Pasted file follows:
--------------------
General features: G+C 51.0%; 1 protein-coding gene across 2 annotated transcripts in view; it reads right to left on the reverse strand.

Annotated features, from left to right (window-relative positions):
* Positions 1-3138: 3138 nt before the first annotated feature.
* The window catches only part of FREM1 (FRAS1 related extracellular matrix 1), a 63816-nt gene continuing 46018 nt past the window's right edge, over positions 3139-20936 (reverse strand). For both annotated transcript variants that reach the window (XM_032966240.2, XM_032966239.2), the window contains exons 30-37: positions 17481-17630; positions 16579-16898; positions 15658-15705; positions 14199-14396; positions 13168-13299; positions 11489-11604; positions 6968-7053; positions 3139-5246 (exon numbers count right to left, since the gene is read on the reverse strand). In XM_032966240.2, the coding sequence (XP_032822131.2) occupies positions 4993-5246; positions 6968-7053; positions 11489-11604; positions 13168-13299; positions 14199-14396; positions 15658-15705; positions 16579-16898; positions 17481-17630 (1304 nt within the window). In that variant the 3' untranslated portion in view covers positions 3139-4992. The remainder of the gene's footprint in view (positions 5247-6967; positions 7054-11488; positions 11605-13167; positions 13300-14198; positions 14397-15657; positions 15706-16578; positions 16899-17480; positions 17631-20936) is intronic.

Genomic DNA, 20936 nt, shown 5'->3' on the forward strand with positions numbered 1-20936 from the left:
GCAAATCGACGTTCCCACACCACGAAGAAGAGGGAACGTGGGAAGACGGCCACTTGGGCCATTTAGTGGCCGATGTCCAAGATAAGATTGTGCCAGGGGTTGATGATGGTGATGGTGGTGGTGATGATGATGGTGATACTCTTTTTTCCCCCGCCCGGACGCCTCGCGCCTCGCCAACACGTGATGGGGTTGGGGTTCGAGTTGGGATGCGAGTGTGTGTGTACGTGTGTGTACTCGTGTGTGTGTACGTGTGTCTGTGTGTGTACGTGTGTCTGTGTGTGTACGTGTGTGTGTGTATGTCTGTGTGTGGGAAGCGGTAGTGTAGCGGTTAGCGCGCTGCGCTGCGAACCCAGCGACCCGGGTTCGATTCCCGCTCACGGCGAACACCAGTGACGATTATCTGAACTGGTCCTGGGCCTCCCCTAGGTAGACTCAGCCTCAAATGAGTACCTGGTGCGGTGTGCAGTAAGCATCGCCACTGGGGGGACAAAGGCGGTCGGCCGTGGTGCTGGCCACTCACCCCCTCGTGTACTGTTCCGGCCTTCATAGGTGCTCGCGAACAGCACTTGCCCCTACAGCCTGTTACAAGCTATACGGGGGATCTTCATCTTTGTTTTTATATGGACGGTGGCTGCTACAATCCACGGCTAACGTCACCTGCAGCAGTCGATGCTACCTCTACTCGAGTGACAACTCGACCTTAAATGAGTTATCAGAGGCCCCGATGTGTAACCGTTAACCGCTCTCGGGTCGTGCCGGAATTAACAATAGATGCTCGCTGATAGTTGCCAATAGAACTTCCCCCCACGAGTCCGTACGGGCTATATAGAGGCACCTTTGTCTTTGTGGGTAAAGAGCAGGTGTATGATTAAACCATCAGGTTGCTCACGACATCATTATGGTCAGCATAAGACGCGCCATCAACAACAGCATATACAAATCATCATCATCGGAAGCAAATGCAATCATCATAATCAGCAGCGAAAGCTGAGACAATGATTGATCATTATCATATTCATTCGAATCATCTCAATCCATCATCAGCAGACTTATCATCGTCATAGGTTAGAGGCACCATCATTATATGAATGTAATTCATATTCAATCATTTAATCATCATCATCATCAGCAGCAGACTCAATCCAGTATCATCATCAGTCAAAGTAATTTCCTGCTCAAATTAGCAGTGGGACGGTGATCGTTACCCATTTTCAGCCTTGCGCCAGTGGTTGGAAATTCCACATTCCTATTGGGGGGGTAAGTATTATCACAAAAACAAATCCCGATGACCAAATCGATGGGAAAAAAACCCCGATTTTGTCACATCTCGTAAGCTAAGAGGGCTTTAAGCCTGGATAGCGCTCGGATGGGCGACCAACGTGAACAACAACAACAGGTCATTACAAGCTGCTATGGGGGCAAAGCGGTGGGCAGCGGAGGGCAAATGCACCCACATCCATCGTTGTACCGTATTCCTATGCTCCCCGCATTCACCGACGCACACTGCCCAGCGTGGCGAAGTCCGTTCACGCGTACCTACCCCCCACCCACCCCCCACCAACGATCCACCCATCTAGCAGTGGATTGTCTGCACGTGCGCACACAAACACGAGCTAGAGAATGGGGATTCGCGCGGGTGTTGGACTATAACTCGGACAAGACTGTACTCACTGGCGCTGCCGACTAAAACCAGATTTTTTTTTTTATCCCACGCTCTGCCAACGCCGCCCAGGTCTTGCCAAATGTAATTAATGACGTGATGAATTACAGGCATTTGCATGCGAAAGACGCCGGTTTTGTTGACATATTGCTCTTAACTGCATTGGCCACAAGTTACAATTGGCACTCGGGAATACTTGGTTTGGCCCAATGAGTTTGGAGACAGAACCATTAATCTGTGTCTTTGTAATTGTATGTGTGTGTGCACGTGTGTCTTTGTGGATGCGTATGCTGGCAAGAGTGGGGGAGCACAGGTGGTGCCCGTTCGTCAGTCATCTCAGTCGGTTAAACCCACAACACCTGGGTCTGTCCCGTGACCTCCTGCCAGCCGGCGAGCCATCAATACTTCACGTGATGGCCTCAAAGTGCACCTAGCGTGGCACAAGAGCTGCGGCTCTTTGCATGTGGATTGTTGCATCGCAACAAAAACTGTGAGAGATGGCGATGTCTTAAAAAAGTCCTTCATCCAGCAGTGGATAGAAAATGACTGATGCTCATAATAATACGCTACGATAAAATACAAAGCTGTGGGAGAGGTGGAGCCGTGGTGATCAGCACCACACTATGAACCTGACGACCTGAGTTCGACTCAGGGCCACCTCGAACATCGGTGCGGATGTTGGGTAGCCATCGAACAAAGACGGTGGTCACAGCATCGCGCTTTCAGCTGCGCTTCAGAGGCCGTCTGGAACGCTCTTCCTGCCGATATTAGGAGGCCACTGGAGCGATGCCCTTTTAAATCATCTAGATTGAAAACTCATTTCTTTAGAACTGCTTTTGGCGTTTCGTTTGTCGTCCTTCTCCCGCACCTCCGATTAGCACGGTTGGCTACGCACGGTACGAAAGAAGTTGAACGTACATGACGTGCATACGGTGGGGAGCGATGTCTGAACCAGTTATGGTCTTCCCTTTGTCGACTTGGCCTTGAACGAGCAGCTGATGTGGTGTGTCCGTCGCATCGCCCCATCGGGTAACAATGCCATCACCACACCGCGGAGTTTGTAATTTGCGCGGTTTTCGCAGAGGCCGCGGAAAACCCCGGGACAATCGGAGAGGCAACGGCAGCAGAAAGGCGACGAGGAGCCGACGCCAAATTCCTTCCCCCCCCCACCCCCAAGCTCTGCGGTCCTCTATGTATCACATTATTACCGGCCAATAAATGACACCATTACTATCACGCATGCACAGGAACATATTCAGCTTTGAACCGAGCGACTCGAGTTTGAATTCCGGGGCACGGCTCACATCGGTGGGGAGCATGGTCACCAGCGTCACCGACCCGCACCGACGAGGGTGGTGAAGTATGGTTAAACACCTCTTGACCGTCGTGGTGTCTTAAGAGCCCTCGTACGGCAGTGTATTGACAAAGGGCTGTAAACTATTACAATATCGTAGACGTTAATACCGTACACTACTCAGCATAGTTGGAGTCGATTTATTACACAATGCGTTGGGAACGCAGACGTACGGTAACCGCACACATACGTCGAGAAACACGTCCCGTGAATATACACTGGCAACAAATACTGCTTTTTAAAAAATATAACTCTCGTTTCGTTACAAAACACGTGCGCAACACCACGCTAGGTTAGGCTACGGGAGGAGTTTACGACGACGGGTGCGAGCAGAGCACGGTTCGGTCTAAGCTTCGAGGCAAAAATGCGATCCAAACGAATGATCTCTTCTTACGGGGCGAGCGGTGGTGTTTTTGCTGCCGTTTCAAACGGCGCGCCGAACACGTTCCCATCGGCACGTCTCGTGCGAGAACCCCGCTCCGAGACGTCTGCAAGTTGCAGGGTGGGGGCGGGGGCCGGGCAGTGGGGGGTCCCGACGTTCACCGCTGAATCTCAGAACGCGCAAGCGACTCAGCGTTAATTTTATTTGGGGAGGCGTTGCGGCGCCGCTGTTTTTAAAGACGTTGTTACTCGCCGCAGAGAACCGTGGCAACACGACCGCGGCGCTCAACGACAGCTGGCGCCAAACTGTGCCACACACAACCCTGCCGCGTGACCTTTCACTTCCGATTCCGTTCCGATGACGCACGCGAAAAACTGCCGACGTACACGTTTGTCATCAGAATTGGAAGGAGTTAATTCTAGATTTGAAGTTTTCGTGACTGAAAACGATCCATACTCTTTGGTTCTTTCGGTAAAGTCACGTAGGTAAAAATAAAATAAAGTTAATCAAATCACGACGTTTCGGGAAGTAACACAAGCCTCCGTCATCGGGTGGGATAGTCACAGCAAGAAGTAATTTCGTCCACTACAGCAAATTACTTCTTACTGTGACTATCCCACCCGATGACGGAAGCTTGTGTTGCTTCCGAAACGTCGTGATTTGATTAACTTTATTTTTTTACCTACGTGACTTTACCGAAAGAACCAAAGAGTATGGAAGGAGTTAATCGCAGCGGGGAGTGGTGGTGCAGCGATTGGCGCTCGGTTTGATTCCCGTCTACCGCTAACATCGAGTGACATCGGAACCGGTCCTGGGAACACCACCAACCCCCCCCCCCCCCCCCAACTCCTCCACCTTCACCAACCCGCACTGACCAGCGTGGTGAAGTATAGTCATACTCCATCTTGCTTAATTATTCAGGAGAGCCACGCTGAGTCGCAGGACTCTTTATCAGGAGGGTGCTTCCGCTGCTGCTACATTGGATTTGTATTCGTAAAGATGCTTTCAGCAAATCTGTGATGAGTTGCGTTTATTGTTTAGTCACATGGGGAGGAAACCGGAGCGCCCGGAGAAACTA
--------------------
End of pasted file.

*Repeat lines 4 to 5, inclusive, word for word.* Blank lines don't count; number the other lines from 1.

* The window catches only part of FREM1 (FRAS1 related extracellular matrix 1), a 63816-nt gene continuing 46018 nt past the window's right edge, over positions 3139-20936 (reverse strand). For both annotated transcript variants that reach the window (XM_032966240.2, XM_032966239.2), the window contains exons 30-37: positions 17481-17630; positions 16579-16898; positions 15658-15705; positions 14199-14396; positions 13168-13299; positions 11489-11604; positions 6968-7053; positions 3139-5246 (exon numbers count right to left, since the gene is read on the reverse strand). In XM_032966240.2, the coding sequence (XP_032822131.2) occupies positions 4993-5246; positions 6968-7053; positions 11489-11604; positions 13168-13299; positions 14199-14396; positions 15658-15705; positions 16579-16898; positions 17481-17630 (1304 nt within the window). In that variant the 3' untranslated portion in view covers positions 3139-4992. The remainder of the gene's footprint in view (positions 5247-6967; positions 7054-11488; positions 11605-13167; positions 13300-14198; positions 14397-15657; positions 15706-16578; positions 16899-17480; positions 17631-20936) is intronic.

Genomic DNA, 20936 nt, shown 5'->3' on the forward strand with positions numbered 1-20936 from the left: